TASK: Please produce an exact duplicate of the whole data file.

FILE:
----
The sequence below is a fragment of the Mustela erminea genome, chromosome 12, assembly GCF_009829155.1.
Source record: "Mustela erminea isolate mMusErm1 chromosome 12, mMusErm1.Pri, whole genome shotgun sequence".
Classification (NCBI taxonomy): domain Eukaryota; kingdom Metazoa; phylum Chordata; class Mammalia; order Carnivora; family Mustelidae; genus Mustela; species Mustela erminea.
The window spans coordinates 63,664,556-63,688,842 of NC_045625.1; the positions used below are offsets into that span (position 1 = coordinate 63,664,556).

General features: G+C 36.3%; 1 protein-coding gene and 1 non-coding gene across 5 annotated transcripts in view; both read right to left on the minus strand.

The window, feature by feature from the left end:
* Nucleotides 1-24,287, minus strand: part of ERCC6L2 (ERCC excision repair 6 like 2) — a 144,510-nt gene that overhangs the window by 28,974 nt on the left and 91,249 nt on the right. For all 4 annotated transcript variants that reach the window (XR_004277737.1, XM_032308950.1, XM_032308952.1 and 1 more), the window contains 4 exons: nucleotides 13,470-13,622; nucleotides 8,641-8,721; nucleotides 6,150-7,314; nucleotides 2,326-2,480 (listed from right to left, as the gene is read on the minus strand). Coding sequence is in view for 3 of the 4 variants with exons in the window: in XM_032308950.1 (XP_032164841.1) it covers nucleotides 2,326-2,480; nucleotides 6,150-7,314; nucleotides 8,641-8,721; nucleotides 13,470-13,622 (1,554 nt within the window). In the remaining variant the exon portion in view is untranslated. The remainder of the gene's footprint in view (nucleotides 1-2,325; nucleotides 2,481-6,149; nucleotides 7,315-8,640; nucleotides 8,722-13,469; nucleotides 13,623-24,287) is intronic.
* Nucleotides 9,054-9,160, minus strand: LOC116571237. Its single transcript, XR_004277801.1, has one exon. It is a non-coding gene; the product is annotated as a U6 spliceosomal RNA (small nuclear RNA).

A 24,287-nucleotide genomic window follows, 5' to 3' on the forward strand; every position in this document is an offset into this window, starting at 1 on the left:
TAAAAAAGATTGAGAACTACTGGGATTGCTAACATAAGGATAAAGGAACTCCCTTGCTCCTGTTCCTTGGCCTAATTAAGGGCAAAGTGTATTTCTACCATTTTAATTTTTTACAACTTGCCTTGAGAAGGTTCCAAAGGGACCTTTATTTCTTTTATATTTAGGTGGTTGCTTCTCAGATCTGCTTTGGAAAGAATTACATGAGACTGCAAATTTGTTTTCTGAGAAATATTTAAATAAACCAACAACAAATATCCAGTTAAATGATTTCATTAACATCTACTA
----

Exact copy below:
The sequence below is a fragment of the Mustela erminea genome, chromosome 12, assembly GCF_009829155.1.
Source record: "Mustela erminea isolate mMusErm1 chromosome 12, mMusErm1.Pri, whole genome shotgun sequence".
Classification (NCBI taxonomy): domain Eukaryota; kingdom Metazoa; phylum Chordata; class Mammalia; order Carnivora; family Mustelidae; genus Mustela; species Mustela erminea.
The window spans coordinates 63,664,556-63,688,842 of NC_045625.1; the positions used below are offsets into that span (position 1 = coordinate 63,664,556).

General features: G+C 36.3%; 1 protein-coding gene and 1 non-coding gene across 5 annotated transcripts in view; both read right to left on the minus strand.

The window, feature by feature from the left end:
* Nucleotides 1-24,287, minus strand: part of ERCC6L2 (ERCC excision repair 6 like 2) — a 144,510-nt gene that overhangs the window by 28,974 nt on the left and 91,249 nt on the right. For all 4 annotated transcript variants that reach the window (XR_004277737.1, XM_032308950.1, XM_032308952.1 and 1 more), the window contains 4 exons: nucleotides 13,470-13,622; nucleotides 8,641-8,721; nucleotides 6,150-7,314; nucleotides 2,326-2,480 (listed from right to left, as the gene is read on the minus strand). Coding sequence is in view for 3 of the 4 variants with exons in the window: in XM_032308950.1 (XP_032164841.1) it covers nucleotides 2,326-2,480; nucleotides 6,150-7,314; nucleotides 8,641-8,721; nucleotides 13,470-13,622 (1,554 nt within the window). In the remaining variant the exon portion in view is untranslated. The remainder of the gene's footprint in view (nucleotides 1-2,325; nucleotides 2,481-6,149; nucleotides 7,315-8,640; nucleotides 8,722-13,469; nucleotides 13,623-24,287) is intronic.
* Nucleotides 9,054-9,160, minus strand: LOC116571237. Its single transcript, XR_004277801.1, has one exon. It is a non-coding gene; the product is annotated as a U6 spliceosomal RNA (small nuclear RNA).

A 24,287-nucleotide genomic window follows, 5' to 3' on the forward strand; every position in this document is an offset into this window, starting at 1 on the left:
TAAAAAAGATTGAGAACTACTGGGATTGCTAACATAAGGATAAAGGAACTCCCTTGCTCCTGTTCCTTGGCCTAATTAAGGGCAAAGTGTATTTCTACCATTTTAATTTTTTACAACTTGCCTTGAGAAGGTTCCAAAGGGACCTTTATTTCTTTTATATTTAGGTGGTTGCTTCTCAGATCTGCTTTGGAAAGAATTACATGAGACTGCAAATTTGTTTTCTGAGAAATATTTAAATAAACCAACAACAAATATCCAGTTAAATGATTTCATTAACATCTACTA